While corporate culture is being tested in new ways during the pandemic, a much larger culture test awaits as companies consider the behavioural trade-offs required for a quick recovery and quick returns.
Corporate behaviour and, by implication, culture will be severely challenged and with it looms reputational risks. In the interim, management’s challenge is how tightly they manage the behaviours that shape their culture and how closely it aligns with the values and purpose of the organisation now and into the future.
A strong culture is a powerful differentiator, it’s difficult for competitors to replicate, it’s one of the best magnets for new talent and a great retention strategy for existing employees, and it is ultimately very attractive for suppliers and customers alike. But businesses need to act now to make sure the culture it creates reinforces and rewards behaviour that begets their best reputation post pandemic.
The companies who get this right will end up with the most powerful risk and reputation shield.
Decades of crisis experience has taught us the following:
- Use your values, vision or mission statement to guide your decisions.
- Honesty, transparency and a willingness to communicate quickly should underpin your approach.
- Prepare prior to the crisis i.e. have a crisis plan, make sure you have initiated and approved messaging, have a crisis comms team in place with clear responsibilities, and make sure you have conducted a number of crisis simulations with that team so they know what to do.
- Empathy is critical if the situation requires it – your audience will judge you on how you respond as much as what you say and how you say it. A lack of empathy can quickly see you cast as the villain.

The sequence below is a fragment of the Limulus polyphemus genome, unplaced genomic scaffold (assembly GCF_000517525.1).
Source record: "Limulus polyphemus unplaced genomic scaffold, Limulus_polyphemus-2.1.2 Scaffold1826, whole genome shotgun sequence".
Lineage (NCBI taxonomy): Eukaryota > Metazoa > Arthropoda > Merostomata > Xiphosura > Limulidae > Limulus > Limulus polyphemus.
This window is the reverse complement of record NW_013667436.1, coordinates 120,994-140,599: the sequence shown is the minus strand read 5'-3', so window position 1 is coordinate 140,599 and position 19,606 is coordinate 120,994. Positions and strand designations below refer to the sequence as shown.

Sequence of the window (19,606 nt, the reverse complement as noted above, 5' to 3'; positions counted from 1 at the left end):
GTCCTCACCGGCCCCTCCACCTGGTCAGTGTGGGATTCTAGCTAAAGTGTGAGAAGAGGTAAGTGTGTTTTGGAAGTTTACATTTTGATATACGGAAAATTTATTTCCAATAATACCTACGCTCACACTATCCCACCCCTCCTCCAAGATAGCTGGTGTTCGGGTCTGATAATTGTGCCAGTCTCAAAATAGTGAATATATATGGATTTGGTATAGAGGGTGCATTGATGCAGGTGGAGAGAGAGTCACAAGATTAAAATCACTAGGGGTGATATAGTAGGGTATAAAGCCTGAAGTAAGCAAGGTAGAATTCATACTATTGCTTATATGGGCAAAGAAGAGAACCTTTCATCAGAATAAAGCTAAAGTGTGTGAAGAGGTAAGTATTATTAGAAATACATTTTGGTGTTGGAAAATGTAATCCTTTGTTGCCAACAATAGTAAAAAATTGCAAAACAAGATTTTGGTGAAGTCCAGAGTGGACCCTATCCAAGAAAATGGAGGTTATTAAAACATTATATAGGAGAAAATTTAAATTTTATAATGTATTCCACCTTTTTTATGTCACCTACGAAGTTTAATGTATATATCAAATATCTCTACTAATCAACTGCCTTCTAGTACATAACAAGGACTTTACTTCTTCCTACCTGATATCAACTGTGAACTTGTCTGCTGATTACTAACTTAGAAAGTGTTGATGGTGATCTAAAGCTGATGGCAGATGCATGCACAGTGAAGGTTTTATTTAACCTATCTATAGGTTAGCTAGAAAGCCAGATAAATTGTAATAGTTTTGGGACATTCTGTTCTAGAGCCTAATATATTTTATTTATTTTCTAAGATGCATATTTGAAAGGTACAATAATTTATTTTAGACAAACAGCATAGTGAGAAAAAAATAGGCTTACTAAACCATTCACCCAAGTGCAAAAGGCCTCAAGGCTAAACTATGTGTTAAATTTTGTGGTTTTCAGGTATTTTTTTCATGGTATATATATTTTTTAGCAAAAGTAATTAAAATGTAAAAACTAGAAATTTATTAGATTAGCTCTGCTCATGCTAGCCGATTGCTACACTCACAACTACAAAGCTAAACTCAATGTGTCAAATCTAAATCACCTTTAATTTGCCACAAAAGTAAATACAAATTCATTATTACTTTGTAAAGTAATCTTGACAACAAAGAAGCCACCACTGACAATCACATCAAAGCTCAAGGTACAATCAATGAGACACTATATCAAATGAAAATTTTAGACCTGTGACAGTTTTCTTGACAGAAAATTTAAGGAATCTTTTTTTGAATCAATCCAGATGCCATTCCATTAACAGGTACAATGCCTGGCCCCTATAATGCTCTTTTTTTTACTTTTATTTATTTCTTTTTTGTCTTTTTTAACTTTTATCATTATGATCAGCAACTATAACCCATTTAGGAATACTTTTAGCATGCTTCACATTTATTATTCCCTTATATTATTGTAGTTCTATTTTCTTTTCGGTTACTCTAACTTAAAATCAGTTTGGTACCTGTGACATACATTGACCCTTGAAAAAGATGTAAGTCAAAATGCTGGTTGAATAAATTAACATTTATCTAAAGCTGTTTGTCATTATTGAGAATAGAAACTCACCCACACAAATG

- An apology does not make you legally liable. If you need to apologise do so in a way that does not admit fault, but which shows genuine concern.
- Don’t let fear or confusion interfere with your moral compass or cloud your decision making.
- Ensure there is clear leadership for the crisis comms team as well as leadership to run the business. A crisis sucks up an inordinate amount of management time and the execs in charge of the crisis will not have time to run the business.
- Leaders need to be visible – to staff, key stakeholders, and the media if required.
- If it’s a cost decision over reputation always go with reputation no matter the cost – you need to be seen to be doing everything possible to make good on the situation otherwise you will be judged harshly.
- Listen to advice from your crisis communication consultants, your lawyers and your team so when you settle on a path you have weighed up all your options.
Finally, when, in the heat of the moment you are deciding, always ask: “In the future, when I am asked when did you know about this and what did you do about it at the time, can I hand on heart say I made the right decision?” If the answer is no, don’t do it.
This article was first published in the 2022 Better Boards Conference Magazine.